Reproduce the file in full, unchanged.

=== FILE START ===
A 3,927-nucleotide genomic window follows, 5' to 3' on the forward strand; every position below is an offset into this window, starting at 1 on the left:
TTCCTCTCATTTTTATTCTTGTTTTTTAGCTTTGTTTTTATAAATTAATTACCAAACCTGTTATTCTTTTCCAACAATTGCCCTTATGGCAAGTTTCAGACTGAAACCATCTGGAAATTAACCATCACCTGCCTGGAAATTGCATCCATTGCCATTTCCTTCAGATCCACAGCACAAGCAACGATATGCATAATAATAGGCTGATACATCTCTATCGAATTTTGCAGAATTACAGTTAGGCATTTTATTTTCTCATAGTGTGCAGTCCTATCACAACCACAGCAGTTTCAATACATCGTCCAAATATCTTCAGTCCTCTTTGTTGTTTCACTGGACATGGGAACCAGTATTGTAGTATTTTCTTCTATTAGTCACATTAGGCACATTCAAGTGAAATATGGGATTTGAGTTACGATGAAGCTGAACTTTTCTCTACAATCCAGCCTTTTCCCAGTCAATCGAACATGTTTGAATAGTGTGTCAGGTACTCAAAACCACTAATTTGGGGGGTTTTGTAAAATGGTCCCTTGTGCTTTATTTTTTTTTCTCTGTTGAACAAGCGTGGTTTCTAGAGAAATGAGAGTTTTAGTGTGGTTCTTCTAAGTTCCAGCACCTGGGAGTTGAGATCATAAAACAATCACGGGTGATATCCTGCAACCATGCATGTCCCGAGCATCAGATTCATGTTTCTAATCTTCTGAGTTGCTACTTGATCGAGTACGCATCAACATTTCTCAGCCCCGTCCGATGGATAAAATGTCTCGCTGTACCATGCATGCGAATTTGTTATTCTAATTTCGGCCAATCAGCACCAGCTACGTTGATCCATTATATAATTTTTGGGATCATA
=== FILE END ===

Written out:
A 3,927-nucleotide genomic window follows, 5' to 3' on the forward strand; every position below is an offset into this window, starting at 1 on the left:
TTCCTCTCATTTTTATTCTTGTTTTTTAGCTTTGTTTTTATAAATTAATTACCAAACCTGTTATTCTTTTCCAACAATTGCCCTTATGGCAAGTTTCAGACTGAAACCATCTGGAAATTAACCATCACCTGCCTGGAAATTGCATCCATTGCCATTTCCTTCAGATCCACAGCACAAGCAACGATATGCATAATAATAGGCTGATACATCTCTATCGAATTTTGCAGAATTACAGTTAGGCATTTTATTTTCTCATAGTGTGCAGTCCTATCACAACCACAGCAGTTTCAATACATCGTCCAAATATCTTCAGTCCTCTTTGTTGTTTCACTGGACATGGGAACCAGTATTGTAGTATTTTCTTCTATTAGTCACATTAGGCACATTCAAGTGAAATATGGGATTTGAGTTACGATGAAGCTGAACTTTTCTCTACAATCCAGCCTTTTCCCAGTCAATCGAACATGTTTGAATAGTGTGTCAGGTACTCAAAACCACTAATTTGGGGGGTTTTGTAAAATGGTCCCTTGTGCTTTATTTTTTTTTCTCTGTTGAACAAGCGTGGTTTCTAGAGAAATGAGAGTTTTAGTGTGGTTCTTCTAAGTTCCAGCACCTGGGAGTTGAGATCATAAAACAATCACGGGTGATATCCTGCAACCATGCATGTCCCGAGCATCAGATTCATGTTTCTAATCTTCTGAGTTGCTACTTGATCGAGTACGCATCAACATTTCTCAGCCCCGTCCGATGGATAAAATGTCTCGCTGTACCATGCATGCGAATTTGTTATTCTAATTTCGGCCAATCAGCACCAGCTACGTTGATCCATTATATAATTTTTGGGATCATA